It wouldn’t be surprising if this whole display was done simply in an attempt to impress females: impressing potential mates is a considerable part of most vertebrates’ lives. An animal must find a partner, somehow convincing that individual of his or her fitness; any resulting children must then be raised, and in order to do so feeding territories must be established and defended. However, these are the least of the complications in the Superb Fairy-wren’s breeding behaviour.
Superb Fairy-wrens breed cooperatively, with small groups of birds defending a territory together and each helping to raise any young born in that territory. These groups consist of a dominant, breeding male and female, and a handful of subordinates; at night the birds all roost on a branch tight by each-other’s sides. The subordinates are all males: females, once their old enough, are forced to leave the territory and find a place of their own.
Each of the subordinate birds in the group will have been born in that territory: each is at home. However this does not necessarily mean that each is the offspring of the dominant male: despite males and females forming apparently close life-long bonds, Superb Fairy-wrens are extraordinarily promiscuous, and male and female birds alike will each take whatever opportunity they can find to sneak away from their small territory and mate with their neighbours. So it’s not at all unlikely that a dominant male will raise some other bird’s offspring; all the while, his offspring are being raised elsewhere.
We know so much about Superb Fairy-wrens because the Botany and Zoology Department of the Australian National University in Canberra has the good fortune to be nearly adjacent to the Australian National Botanic Gardens, which takes up a large part of the foot of Black Mountain and which, being planted thickly with Australian native plants from all over the country, is host to a rich array of native birds – not least a large and thriving population of Superb Fairy-wrens. Researchers at the ANU have been studying the wrens for many years; when I was an undergraduate in the department I played my part, too, being led with my classmates to conduct radio-tracking studies on wrens outside the breeding season. The hypothesis was that they would do little, and as we stood outside dense thickets of shrubbery for hours on end, pointing the radio-receiver at the unseen and motionless birds within, the hypothesis seemed a solid one.
What I’ve presented above are only the most basic details of the Superb Fairy-wren’s behaviour. There is much more that we now know about this beautiful bird. Of all the facts about the Superb Fairy-wren’s life that have been discovered over the years, none is more charming than one small detail of the male’s courtship behaviour: while wooing a potential mate, either in his territory or in somebody else’s, a male Superb Fairy-wren will pluck petals from a flower and present them to the female as a kind of bouquet. Whether this increases his chances of mating or not, I don’t know; but it’s hard not to smile at the thought of this tiny, colourful bird carrying such an offering.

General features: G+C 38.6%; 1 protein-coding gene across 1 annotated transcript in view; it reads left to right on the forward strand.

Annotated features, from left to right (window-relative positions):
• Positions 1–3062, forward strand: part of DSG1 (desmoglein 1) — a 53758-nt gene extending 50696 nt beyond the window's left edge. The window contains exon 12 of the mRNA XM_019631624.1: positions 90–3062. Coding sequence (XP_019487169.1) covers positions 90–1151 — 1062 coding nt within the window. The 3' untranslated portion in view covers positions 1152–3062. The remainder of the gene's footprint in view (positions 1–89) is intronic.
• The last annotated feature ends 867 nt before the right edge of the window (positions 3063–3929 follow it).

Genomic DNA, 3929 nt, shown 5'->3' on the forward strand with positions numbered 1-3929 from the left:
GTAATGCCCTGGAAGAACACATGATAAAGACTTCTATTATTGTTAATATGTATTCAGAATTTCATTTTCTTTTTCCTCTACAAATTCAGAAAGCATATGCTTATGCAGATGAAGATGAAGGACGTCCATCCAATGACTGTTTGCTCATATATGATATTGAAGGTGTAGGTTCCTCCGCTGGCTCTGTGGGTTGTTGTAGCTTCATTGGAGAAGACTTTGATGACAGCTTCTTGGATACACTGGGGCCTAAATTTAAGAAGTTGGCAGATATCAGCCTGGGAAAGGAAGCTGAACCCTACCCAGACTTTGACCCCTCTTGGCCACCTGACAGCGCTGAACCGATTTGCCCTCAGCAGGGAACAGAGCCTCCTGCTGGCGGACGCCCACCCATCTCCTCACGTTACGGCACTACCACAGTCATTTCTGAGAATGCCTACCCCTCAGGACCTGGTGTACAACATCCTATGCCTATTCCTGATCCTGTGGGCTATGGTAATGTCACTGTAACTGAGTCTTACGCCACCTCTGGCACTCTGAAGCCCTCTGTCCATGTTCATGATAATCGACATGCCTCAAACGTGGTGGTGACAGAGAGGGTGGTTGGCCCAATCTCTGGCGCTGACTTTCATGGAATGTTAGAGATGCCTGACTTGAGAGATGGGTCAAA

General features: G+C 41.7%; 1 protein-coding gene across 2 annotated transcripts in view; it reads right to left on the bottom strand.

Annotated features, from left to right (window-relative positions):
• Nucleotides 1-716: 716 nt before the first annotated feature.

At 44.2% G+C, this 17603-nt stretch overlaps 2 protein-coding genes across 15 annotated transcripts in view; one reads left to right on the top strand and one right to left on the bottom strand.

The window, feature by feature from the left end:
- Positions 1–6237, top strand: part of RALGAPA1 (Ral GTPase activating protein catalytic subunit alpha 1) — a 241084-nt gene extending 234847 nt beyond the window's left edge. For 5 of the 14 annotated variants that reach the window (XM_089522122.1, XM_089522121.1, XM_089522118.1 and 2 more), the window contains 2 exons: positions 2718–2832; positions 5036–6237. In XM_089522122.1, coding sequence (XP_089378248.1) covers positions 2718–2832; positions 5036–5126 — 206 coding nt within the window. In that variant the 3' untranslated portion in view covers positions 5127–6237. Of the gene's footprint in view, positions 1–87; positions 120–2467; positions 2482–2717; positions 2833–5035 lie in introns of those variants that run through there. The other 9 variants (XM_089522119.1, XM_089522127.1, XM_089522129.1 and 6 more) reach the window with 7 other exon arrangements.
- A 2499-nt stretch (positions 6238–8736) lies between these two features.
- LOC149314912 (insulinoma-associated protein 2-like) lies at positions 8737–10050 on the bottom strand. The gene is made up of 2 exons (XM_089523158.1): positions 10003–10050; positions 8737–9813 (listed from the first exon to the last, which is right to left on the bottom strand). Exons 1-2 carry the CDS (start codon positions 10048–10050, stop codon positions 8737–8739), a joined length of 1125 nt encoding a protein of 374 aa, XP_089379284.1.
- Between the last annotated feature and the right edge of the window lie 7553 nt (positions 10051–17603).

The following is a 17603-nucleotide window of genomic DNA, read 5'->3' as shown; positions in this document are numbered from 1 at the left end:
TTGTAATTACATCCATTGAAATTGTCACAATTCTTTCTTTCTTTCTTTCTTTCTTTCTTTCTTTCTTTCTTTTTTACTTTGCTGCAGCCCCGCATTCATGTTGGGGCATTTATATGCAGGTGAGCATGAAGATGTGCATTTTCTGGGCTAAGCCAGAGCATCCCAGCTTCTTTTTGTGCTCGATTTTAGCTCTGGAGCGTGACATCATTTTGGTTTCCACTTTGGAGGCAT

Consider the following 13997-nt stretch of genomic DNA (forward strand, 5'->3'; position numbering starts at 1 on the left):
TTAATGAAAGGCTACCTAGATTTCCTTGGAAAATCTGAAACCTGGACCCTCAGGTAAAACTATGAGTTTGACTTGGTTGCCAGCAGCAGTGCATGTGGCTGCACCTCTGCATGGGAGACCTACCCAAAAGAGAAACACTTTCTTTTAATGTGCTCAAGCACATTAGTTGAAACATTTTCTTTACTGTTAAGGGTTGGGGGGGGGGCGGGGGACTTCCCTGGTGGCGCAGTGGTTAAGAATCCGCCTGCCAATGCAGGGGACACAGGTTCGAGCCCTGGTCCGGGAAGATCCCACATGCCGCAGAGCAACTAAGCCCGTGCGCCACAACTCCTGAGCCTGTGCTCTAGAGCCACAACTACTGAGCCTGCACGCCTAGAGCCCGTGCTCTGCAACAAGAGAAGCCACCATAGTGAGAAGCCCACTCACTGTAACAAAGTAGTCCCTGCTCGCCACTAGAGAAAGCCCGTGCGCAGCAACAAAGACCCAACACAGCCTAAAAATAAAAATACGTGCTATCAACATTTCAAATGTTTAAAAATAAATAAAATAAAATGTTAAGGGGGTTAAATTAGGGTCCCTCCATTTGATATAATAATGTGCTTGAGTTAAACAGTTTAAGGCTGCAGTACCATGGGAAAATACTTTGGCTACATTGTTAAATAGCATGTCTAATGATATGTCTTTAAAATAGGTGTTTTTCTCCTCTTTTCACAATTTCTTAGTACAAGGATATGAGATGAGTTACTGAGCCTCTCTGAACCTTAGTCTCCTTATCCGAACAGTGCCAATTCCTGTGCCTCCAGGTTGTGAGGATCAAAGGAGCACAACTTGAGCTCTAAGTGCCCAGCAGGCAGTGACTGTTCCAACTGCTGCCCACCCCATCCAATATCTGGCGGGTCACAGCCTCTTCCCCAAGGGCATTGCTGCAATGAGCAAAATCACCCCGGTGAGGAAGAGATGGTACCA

The Superb Fairy-wren is neither uncommon nor unusual: if I walk a few blocks from my house to Merri Creek I’ve got a good chance of seeing one, even in the middle of a city as large as Melbourne; if I travel to any other part of Australia, even the central deserts, I’ll be likely to encounter one of its close relatives. Yet this small and in many ways unobtrusive bird has been shown to lead a life of extraordinary complexity and richness. If the Superb Fairy-wren seems more interesting than other animals, it’s only because it’s been more studied; how can we begin to imagine what other lives might be being led, by all the animals we encounter but scarcely stop to consider every single day? There are millions of species of animal on earth, certainly more than we know of, many whose existence is scarcely credible; and animals are only one form of life, and it would be foolish to think that plants, or fungi, or bacteria, are in their way any less extraordinary or fascinating. If one stops to consider for even a moment the astounding implications of this, the overwhelming variety and complexity of life on this planet – I honestly think one would find it literally impossible to feel bored ever again.
Image sourced from http://en.wikipedia.org